The forge of elements


Many of the elements necessary for life are creating in exploding stars.


An X-ray image of the supernova remnant Cassiopeia A shows different elements created in the explosion: silicon (red), sulfur (yellow), calcium (green) and iron (purple).
An X-ray image of the supernova remnant Cassiopeia A shows different elements created in the explosion: silicon (red), sulfur (yellow), calcium (green) and iron (purple).
NASA/CXC/SAO

The supernova remnant Cassiopeia A is the aftermath of a stellar explosion. These explosions – and other astronomical cataclysms such as neutron-star collisions – are responsible for creating the elements that are essential for life in the universe.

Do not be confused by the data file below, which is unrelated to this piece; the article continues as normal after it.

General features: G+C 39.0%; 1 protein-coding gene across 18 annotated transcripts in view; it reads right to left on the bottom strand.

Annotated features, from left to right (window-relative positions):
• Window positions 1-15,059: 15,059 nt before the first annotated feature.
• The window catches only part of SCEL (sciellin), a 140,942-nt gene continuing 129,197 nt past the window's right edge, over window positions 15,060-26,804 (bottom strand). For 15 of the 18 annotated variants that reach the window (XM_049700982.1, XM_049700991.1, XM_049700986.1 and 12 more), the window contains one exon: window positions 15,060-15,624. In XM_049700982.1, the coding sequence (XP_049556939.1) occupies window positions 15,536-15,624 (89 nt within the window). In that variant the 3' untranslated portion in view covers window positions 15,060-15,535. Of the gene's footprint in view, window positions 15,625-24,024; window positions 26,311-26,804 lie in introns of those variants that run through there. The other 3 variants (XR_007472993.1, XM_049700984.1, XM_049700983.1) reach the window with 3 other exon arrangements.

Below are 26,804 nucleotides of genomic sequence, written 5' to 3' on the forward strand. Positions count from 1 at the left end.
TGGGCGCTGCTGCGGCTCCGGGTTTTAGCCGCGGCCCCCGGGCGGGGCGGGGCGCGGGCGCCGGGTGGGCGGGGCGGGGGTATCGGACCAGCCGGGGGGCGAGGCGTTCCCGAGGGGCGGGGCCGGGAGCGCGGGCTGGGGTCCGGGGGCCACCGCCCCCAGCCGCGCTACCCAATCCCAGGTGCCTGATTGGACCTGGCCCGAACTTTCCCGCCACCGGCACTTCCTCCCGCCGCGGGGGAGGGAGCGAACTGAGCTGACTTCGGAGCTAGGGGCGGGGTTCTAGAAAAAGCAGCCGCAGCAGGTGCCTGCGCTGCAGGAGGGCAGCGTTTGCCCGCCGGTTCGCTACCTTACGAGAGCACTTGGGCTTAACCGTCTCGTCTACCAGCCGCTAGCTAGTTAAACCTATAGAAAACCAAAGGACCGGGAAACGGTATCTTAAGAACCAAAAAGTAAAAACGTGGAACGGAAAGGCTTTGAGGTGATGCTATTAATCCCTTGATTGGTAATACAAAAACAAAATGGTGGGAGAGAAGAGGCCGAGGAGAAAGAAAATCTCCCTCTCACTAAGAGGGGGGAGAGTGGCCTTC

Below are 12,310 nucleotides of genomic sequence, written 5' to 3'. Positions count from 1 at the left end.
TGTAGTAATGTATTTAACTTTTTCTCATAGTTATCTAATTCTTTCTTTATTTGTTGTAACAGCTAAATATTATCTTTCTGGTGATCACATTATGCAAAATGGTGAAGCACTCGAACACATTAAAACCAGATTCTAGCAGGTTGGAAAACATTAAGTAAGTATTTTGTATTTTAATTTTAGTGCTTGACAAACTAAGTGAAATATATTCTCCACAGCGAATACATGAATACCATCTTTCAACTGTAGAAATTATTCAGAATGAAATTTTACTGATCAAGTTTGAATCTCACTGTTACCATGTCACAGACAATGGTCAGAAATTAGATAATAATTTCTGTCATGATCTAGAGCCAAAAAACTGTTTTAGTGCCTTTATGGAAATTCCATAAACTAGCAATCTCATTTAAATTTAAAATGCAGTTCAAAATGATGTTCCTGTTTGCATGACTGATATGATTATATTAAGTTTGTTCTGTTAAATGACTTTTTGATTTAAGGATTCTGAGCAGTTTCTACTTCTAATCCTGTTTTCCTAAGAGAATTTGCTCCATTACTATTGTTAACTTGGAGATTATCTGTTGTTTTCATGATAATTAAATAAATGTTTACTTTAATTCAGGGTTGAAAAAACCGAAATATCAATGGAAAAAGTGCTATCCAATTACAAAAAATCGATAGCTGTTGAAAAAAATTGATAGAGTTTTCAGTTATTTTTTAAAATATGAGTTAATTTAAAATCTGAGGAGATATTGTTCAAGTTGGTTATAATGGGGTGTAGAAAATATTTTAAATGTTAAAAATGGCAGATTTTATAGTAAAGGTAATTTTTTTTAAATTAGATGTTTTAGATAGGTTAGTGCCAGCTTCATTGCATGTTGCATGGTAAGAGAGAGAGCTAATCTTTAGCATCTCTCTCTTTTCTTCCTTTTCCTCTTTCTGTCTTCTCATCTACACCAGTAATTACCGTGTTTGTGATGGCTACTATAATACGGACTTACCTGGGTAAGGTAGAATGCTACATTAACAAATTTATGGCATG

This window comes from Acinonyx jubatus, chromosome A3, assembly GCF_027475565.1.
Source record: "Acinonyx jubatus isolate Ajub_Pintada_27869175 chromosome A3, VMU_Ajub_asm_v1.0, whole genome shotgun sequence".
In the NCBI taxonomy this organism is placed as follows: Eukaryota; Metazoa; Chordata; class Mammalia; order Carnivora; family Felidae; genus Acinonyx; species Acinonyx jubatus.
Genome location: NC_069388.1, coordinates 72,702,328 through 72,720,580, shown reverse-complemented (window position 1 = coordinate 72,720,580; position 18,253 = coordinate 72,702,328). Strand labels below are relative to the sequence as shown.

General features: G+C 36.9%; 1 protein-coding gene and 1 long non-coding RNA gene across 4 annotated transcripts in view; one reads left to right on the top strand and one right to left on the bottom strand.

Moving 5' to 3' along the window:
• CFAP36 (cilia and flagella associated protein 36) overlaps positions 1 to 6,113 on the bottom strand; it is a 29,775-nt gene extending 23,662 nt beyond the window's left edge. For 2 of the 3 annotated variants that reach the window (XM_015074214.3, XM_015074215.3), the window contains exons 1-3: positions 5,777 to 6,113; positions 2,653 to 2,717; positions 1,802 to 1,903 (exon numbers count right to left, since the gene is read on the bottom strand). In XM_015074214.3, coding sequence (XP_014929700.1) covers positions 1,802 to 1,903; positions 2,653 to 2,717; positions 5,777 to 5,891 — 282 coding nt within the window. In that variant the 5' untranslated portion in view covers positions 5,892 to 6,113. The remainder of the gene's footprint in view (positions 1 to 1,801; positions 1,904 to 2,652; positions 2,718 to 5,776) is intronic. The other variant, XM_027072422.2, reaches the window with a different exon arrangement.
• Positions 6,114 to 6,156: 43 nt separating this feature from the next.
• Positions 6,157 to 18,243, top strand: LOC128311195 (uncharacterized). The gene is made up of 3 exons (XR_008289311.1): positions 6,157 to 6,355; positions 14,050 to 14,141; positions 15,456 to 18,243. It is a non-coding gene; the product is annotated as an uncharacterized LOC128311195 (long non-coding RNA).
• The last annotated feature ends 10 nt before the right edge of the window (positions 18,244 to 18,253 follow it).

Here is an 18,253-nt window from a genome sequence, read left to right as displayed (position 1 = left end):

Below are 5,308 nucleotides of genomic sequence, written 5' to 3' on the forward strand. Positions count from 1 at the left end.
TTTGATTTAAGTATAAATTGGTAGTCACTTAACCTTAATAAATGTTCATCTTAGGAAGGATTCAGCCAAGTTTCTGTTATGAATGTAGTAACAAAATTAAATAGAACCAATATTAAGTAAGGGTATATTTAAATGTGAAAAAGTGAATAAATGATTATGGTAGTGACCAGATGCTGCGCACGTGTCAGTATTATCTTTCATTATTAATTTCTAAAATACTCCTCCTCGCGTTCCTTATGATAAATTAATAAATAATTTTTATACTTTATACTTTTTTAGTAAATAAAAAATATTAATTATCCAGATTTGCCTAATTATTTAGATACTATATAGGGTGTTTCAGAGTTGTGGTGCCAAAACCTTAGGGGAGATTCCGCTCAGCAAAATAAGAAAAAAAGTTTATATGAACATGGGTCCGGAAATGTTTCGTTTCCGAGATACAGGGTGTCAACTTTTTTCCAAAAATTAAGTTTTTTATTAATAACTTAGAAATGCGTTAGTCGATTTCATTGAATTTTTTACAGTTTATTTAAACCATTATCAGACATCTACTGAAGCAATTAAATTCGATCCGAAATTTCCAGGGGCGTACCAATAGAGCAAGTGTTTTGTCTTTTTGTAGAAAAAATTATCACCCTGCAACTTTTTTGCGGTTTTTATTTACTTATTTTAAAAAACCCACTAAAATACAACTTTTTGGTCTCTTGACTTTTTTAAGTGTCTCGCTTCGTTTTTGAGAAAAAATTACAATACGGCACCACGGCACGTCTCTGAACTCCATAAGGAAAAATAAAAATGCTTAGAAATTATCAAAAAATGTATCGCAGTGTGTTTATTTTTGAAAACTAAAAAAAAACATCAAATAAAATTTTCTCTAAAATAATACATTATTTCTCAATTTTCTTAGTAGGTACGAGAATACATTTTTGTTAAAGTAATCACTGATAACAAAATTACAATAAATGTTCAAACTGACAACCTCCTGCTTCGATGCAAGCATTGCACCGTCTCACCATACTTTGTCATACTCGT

The image above, taken by NASA’s Chandra X-ray Observatory, shows the location of different elements in the remains of the explosion: silicon (red), sulfur (yellow), calcium (green) and iron (purple). Each of these elements produces X-rays within narrow energy ranges, allowing maps of their location to be created. The blast wave from the explosion is seen as the blue outer ring.

Curated content from the editorial staff at Cosmos Magazine.
Latest Stories
MoreMore Articles